After 3 – 4 days, from hatching to swimming. During this time, it’s crucial to provide them with food promptly as they lose their ability to catch prey after just a few hours of fasting. Feeding them a small amount of food 3 – 4 times a day at this stage is highly recommended.

The first signs of adult coloration typically appear after the 3rd week. Hemigrammus species show early development: white spots on their tails can be seen as early as 2 weeks, while the red coloration on their heads emerges slightly later.

Hemigrammus Bleheri and Suitable Tankmates

Fish:

Its tank mates should be all small fish species that are not big enough to eat or harass them. Ideally, you need to choose species which prefer warm and acidic aquarium water, such as:

Shrimp:

Keeping Brilliant rummynose tetras and dwarf shrimp will be a bad idea, especially if you plan on breeding shrimp.

The reason is that these tetras, can be quite active and may prey on small shrimp or harass molting shrimp, leading to unfavorable outcomes. Shrimp are vulnerable during molting, as their new exoskeleton is soft and they are unable to defend themselves effectively.

Even heavily planted tanks may not provide sufficient hiding places for baby shrimp. Therefore, if you are serious about maintaining a thriving shrimp population, the safest course of action is to keep the shrimp separate from Brilliant rummynose tetras .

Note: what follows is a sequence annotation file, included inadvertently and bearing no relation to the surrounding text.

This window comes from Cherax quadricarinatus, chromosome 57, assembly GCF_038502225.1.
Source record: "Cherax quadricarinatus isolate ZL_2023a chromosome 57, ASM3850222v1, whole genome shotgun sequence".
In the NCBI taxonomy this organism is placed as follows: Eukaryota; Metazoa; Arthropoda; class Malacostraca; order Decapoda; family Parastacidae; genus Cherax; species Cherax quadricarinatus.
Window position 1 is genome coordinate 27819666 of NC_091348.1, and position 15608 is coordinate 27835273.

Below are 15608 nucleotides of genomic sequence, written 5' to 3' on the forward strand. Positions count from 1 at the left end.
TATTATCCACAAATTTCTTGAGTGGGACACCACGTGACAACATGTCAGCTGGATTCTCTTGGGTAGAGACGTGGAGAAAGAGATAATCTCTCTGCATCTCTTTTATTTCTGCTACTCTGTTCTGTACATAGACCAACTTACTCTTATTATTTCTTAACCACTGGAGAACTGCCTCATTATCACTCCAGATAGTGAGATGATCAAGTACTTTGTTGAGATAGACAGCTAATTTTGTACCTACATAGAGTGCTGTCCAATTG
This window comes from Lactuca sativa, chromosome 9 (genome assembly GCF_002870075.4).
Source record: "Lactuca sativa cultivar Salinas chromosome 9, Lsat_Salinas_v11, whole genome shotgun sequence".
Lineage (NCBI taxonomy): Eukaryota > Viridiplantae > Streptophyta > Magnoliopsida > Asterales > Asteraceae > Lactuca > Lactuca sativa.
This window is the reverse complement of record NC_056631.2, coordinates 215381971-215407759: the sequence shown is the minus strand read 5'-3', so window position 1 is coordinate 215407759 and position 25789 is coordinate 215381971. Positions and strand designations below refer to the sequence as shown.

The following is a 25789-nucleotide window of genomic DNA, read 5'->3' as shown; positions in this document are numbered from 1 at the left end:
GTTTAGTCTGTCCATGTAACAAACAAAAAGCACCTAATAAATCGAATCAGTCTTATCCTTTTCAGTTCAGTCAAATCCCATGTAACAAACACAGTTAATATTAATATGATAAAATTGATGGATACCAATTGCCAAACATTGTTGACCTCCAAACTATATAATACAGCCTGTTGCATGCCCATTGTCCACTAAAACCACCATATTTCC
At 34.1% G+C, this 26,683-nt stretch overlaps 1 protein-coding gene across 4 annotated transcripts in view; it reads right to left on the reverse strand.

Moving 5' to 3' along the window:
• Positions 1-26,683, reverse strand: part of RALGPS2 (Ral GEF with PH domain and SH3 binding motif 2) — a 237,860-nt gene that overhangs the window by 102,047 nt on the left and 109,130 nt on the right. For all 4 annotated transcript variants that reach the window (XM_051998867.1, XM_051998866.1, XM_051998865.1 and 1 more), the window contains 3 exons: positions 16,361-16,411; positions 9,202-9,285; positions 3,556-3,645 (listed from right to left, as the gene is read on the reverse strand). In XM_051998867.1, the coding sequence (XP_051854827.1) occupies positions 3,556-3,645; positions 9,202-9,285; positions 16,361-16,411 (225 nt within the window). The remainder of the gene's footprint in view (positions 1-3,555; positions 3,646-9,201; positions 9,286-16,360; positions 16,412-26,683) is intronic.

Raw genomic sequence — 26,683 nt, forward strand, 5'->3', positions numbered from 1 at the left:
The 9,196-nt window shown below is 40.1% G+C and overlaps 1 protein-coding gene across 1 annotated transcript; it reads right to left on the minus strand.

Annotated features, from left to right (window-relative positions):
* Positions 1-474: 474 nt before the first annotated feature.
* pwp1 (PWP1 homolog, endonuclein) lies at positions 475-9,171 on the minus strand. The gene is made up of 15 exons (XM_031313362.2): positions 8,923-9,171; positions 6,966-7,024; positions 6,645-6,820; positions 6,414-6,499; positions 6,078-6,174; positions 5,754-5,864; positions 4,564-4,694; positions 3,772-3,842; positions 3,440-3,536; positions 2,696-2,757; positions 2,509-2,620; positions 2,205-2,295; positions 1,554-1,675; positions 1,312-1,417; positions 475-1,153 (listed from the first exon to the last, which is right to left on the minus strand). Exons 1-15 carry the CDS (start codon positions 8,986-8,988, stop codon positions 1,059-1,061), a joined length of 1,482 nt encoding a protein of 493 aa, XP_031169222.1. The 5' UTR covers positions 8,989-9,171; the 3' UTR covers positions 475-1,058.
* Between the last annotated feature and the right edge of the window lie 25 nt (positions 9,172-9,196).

Freshwater snails:

Brilliant rummynose tetras can share the same tank with any type of freshwater snails.

However, it is important to note that the majority of snails prefer hard water and do not tolerate acidic water well in long term as it can have a negative effect on their shells over time. Meanwhile, this fish species actually prefers soft and acidic water.

Avoid:

Keep Brilliant rummynose away from most types of crayfish and freshwater crabs.

Even African Dwarf Frogs may try to catch them.

In Conclusion

Without a doubt, this small schooling fish is incredibly beautiful and can truly enhance any aquarium. It is no wonder that the Brilliant Rummynose Tetras are quite popular, especially among professional aquascapers.

However, when purchasing them, it is important to understand that their care and breeding are not easy tasks, as these fish are not hardy, they arevery demanding when it comes to water parameters, and do not tolerate mistakes. Therefore, I would not recommend them to beginners.